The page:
As a member of the WordAlone Network, I have been impressed by the faithful work of my colleagues and friends in the movement who do the work of the Lord, remaining steadfast in the Bible and Confessions, and are truly making a difference in the Church. Having gone through the congregational statistics of my own Southwestern Minnesota Synod, I was even more impressed by the data that demonstrates the positive ministry of WordAlone members.
The following summarizes information from the public record, published in the SW MN Synod Handbook for 2004-2005. It is not only an affirmation of faithful ministry; it addresses some of the false assumptions that have been made about the movement:
Is WordAlone a "pastor-driven" movement?
Every conference in the SW MN Synod is home to either a WordAlone Network congregation, or an actively serving WordAlone pastor. However, only 40% of the WordAlone congregations in the synod are actually served by a pastor who is a member of WordAlone. Conversely, only 31% of the active pastors of the synod, who are WordAlone members, serve a WordAlone congregation.
This shows the significance of lay leadership in WordAlone with or without the sponsorship of a pastor. It also shows that WordAlone pastors do not appear to bully their congregations into joining the network, but have been able to maintain their convictions, while serving in a way that has been respectful of the congregation.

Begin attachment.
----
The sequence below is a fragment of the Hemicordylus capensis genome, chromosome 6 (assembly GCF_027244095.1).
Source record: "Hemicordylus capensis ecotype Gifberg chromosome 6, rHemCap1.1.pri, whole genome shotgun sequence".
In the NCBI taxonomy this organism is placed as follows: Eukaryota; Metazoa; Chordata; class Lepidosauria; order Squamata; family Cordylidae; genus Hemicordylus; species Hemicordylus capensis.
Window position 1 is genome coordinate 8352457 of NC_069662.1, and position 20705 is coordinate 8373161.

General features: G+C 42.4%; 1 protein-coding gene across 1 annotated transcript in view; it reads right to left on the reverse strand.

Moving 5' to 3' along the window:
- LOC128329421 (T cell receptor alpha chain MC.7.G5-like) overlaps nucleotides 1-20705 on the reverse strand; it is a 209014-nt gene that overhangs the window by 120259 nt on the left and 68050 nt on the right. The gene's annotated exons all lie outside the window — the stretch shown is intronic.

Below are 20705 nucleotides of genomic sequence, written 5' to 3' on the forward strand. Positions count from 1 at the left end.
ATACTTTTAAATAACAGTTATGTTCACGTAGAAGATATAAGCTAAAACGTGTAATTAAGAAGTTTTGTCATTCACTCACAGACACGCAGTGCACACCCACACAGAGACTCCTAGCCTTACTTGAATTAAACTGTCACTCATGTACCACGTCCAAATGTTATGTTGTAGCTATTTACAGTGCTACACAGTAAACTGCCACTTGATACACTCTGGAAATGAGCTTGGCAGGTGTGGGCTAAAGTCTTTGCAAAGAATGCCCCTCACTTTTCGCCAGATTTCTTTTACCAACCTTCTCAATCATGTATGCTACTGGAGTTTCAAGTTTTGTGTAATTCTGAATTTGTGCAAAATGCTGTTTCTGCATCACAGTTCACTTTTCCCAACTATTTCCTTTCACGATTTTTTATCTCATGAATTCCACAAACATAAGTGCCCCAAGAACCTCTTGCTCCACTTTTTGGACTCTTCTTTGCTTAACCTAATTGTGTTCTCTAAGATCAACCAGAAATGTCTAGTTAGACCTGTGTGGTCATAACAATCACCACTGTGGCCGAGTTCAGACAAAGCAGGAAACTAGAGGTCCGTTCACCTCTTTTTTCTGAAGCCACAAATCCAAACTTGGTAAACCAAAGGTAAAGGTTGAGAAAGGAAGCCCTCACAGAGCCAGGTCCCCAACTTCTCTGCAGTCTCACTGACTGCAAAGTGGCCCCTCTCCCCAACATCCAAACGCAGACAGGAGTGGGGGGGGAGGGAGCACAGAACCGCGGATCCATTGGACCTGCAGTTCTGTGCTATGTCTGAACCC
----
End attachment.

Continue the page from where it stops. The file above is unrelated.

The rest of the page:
Are WordAlone congregations negligent in benevolence?
There are 45 congregations in the SW MN Synod that are either members of the WordAlone Network, or are served by a pastor who is a member of WordAlone. They represent 16.3% of the total congregations of the synod. Yet these same congregations gave 25.1% of the total benevolence dollars recorded for the synod in 2004-2005:
Do WordAlone concerns distract from real mission?
On many occasions, I have heard WordAlone's concern about confessional issues described as a "distraction from real ministry." It is said, "If we only spent as much time on mission and evangelism as we do on questions of theology" how much more could the Church be doing? The statistics on activity and growth don't seem to bear this out:
Congregations connected with WordAlone tend to have better worship attendance; and those that are served by WordAlone pastors have done better in avoiding the overall decline affecting other congregations. Perhaps this goes to show that concern about good biblical theology is precisely what is needed to serve the mission of Christ.